Our aim: Fundamental research in Theoretical biology and Bioinformatics. Our research is strongly interdisciplinary, both within biology (it ranges from molecular via inter-cellular to eco-evolutionary systems) and within science: we employ and further develop concepts, methods and techniques used/studied in (theoretical) physics, computer science, theoretical chemistry and mathematics, and we collaborate with various experimental groups.
We use the term Bioinformatics in the broad sense: the study of informatic processes in biotic systems. This includes both 'static' bioinformatics (e.g. sequence analysis) and 'dynamic' modeling approaches which emphasize local interactions, information accumulation, transformation and signaling.
The crucial point in modeling biological systems is of course choosing interesting simplifying assumptions which do not 'beg the question' relative to the complexity of the biotic systems studied. New approaches were and are developed and exploited. We pioneered from the 80th onwards the now well established approach of using individuals embedded in space, rather than globally interacting populations as basic variables. Other important inroads to the complexity of biotic systems is to focus on nonlinearity of genotype phenotype mapping, complex boundary conditions, variable interactions structures, and on side effects of e.g. evolution. We develop and use such new approaches alongside the use of more classical approaches like ODE and PDE models: best insights are obtained by a multi-model studies.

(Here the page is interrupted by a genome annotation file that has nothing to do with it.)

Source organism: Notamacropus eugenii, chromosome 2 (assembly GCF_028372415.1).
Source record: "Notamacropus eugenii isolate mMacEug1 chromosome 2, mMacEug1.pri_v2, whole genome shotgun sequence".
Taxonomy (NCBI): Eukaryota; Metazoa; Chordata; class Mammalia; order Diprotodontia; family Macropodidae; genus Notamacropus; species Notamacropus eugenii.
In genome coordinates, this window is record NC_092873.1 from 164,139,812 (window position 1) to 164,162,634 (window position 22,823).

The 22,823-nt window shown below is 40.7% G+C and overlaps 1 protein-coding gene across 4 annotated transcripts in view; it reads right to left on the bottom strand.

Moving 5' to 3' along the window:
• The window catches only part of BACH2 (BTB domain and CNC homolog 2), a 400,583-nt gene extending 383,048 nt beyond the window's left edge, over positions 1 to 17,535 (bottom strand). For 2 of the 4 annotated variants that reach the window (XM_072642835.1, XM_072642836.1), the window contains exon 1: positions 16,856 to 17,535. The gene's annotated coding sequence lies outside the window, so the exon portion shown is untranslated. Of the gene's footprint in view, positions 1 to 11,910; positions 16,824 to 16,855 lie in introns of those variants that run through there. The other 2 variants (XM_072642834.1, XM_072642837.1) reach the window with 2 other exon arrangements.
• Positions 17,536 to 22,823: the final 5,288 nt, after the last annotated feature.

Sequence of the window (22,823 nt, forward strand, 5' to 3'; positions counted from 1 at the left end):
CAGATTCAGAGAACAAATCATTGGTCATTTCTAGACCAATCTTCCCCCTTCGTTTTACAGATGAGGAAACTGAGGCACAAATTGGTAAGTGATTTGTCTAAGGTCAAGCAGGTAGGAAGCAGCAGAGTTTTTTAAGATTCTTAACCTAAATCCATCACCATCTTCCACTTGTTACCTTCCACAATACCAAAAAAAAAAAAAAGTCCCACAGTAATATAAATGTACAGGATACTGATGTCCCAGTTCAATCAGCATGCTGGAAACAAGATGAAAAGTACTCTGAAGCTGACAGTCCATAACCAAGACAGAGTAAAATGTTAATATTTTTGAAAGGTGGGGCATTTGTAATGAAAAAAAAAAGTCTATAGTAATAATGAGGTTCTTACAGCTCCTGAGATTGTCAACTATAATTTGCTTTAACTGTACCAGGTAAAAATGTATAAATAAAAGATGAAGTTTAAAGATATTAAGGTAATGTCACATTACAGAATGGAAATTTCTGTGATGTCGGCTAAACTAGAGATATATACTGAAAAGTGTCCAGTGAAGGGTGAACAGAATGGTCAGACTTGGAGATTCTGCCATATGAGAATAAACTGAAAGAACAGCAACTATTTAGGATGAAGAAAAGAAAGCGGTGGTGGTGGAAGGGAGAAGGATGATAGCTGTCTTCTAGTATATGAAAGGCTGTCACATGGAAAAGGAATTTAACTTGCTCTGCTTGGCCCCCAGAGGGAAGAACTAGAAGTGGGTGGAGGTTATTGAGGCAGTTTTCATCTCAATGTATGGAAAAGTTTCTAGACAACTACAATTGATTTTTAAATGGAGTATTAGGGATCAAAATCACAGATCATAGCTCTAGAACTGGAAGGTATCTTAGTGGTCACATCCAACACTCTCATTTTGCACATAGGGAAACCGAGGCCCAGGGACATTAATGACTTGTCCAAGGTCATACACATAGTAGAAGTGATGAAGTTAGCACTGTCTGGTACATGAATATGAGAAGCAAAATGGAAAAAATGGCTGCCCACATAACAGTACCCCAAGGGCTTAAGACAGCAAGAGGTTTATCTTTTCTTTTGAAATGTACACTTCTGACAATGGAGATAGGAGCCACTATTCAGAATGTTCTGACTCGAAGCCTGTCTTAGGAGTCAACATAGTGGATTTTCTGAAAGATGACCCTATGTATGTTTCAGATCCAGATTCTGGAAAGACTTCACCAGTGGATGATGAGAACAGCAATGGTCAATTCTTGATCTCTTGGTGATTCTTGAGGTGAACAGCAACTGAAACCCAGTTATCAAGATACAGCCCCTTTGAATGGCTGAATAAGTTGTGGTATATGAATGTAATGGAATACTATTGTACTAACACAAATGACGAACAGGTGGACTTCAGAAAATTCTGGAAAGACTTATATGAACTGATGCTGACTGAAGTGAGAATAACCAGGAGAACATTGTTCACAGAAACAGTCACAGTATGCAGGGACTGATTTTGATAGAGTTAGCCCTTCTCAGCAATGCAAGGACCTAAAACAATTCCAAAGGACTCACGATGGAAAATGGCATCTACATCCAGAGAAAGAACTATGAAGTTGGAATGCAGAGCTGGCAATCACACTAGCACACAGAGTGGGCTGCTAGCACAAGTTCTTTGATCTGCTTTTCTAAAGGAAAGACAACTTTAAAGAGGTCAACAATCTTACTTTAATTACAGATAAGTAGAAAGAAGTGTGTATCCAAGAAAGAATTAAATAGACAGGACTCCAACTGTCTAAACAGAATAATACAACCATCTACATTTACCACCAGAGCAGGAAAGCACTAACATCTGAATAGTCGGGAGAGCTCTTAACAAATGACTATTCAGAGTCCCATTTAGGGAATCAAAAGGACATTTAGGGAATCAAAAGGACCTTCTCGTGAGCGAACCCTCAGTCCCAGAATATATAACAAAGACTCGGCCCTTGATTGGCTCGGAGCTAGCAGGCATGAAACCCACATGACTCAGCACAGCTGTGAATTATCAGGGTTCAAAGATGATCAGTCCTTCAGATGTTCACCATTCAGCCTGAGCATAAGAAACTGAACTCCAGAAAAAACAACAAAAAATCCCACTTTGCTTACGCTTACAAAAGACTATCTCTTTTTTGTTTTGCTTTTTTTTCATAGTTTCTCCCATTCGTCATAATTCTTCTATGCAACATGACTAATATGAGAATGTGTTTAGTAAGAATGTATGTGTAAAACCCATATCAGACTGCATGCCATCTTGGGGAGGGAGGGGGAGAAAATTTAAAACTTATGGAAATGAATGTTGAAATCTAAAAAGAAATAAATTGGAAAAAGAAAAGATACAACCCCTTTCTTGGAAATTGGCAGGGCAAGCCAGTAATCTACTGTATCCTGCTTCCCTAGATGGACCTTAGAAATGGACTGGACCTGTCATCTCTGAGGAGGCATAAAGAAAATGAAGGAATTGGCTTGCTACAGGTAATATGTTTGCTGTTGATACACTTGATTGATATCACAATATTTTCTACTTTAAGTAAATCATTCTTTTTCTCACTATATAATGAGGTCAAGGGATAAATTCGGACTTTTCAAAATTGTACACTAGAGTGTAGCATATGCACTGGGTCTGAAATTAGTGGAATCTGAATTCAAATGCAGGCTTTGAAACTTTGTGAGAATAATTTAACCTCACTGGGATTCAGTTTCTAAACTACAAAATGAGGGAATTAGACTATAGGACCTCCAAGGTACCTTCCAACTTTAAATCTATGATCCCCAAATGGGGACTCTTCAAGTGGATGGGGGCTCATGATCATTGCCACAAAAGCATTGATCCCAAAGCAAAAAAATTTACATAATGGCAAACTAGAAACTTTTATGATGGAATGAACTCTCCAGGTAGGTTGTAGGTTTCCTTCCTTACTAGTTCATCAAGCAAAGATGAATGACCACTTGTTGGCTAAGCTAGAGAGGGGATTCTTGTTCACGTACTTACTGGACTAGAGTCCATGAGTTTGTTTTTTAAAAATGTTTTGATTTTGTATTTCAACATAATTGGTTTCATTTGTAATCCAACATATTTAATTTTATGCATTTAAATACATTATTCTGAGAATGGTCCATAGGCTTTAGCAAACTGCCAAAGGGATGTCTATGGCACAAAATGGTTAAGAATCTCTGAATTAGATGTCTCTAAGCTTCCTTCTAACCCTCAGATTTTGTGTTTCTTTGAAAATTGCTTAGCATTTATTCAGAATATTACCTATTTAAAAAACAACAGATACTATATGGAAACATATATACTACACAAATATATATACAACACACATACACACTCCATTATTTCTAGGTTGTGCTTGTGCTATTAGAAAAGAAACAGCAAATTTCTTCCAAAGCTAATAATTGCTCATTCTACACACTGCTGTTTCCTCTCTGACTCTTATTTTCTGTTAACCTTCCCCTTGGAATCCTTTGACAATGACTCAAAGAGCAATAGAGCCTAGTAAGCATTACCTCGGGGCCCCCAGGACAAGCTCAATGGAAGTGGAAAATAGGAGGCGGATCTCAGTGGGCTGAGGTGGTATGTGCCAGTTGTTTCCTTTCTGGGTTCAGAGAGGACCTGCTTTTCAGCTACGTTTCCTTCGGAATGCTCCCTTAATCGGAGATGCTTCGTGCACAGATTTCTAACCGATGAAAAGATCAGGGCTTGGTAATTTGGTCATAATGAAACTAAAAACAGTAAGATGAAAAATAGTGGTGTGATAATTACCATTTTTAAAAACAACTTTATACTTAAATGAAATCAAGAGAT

Our aim is to understand biotic systems as dynamic information processing systems at many interconnected levels. Our research is knowledge driven; applications are side-effects, but present.